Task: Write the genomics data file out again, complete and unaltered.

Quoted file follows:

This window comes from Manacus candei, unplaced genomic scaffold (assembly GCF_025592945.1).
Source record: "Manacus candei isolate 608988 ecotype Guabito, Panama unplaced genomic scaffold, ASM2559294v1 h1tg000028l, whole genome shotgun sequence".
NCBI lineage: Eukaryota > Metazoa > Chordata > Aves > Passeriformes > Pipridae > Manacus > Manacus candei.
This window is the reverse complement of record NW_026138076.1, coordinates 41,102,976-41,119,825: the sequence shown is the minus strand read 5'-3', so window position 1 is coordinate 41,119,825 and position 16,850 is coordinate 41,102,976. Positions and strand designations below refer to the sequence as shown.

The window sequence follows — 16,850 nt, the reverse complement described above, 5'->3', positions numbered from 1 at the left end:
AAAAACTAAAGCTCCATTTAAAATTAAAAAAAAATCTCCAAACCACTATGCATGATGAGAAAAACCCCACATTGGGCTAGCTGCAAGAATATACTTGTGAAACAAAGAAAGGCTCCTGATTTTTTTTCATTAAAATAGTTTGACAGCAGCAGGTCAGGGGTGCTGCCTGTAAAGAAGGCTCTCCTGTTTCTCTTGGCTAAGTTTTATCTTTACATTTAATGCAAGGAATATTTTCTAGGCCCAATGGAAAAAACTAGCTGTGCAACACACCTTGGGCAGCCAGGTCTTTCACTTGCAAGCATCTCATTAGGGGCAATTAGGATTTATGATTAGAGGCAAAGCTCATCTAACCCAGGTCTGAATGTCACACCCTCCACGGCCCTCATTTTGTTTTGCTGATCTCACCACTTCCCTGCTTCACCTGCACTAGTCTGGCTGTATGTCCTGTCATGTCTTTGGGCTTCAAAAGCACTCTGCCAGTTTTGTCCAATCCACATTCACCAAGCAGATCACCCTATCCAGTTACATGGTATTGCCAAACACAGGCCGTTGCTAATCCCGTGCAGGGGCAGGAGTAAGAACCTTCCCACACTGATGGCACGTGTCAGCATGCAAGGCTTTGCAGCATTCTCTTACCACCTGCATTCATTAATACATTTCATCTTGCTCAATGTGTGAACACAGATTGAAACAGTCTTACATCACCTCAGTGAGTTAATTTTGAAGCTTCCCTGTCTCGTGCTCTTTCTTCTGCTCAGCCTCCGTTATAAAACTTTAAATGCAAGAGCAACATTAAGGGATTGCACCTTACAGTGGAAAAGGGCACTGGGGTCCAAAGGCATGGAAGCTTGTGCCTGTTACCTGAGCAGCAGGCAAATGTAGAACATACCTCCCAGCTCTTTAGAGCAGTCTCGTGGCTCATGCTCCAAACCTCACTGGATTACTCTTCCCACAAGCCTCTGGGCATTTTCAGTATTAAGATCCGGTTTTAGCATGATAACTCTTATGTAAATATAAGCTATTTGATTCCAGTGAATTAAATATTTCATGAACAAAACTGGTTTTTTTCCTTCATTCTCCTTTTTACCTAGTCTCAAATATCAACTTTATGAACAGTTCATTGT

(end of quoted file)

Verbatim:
This window comes from Manacus candei, unplaced genomic scaffold (assembly GCF_025592945.1).
Source record: "Manacus candei isolate 608988 ecotype Guabito, Panama unplaced genomic scaffold, ASM2559294v1 h1tg000028l, whole genome shotgun sequence".
NCBI lineage: Eukaryota > Metazoa > Chordata > Aves > Passeriformes > Pipridae > Manacus > Manacus candei.
This window is the reverse complement of record NW_026138076.1, coordinates 41,102,976-41,119,825: the sequence shown is the minus strand read 5'-3', so window position 1 is coordinate 41,119,825 and position 16,850 is coordinate 41,102,976. Positions and strand designations below refer to the sequence as shown.

The window sequence follows — 16,850 nt, the reverse complement described above, 5'->3', positions numbered from 1 at the left end:
AAAAACTAAAGCTCCATTTAAAATTAAAAAAAAATCTCCAAACCACTATGCATGATGAGAAAAACCCCACATTGGGCTAGCTGCAAGAATATACTTGTGAAACAAAGAAAGGCTCCTGATTTTTTTTCATTAAAATAGTTTGACAGCAGCAGGTCAGGGGTGCTGCCTGTAAAGAAGGCTCTCCTGTTTCTCTTGGCTAAGTTTTATCTTTACATTTAATGCAAGGAATATTTTCTAGGCCCAATGGAAAAAACTAGCTGTGCAACACACCTTGGGCAGCCAGGTCTTTCACTTGCAAGCATCTCATTAGGGGCAATTAGGATTTATGATTAGAGGCAAAGCTCATCTAACCCAGGTCTGAATGTCACACCCTCCACGGCCCTCATTTTGTTTTGCTGATCTCACCACTTCCCTGCTTCACCTGCACTAGTCTGGCTGTATGTCCTGTCATGTCTTTGGGCTTCAAAAGCACTCTGCCAGTTTTGTCCAATCCACATTCACCAAGCAGATCACCCTATCCAGTTACATGGTATTGCCAAACACAGGCCGTTGCTAATCCCGTGCAGGGGCAGGAGTAAGAACCTTCCCACACTGATGGCACGTGTCAGCATGCAAGGCTTTGCAGCATTCTCTTACCACCTGCATTCATTAATACATTTCATCTTGCTCAATGTGTGAACACAGATTGAAACAGTCTTACATCACCTCAGTGAGTTAATTTTGAAGCTTCCCTGTCTCGTGCTCTTTCTTCTGCTCAGCCTCCGTTATAAAACTTTAAATGCAAGAGCAACATTAAGGGATTGCACCTTACAGTGGAAAAGGGCACTGGGGTCCAAAGGCATGGAAGCTTGTGCCTGTTACCTGAGCAGCAGGCAAATGTAGAACATACCTCCCAGCTCTTTAGAGCAGTCTCGTGGCTCATGCTCCAAACCTCACTGGATTACTCTTCCCACAAGCCTCTGGGCATTTTCAGTATTAAGATCCGGTTTTAGCATGATAACTCTTATGTAAATATAAGCTATTTGATTCCAGTGAATTAAATATTTCATGAACAAAACTGGTTTTTTTCCTTCATTCTCCTTTTTACCTAGTCTCAAATATCAACTTTATGAACAGTTCATTGT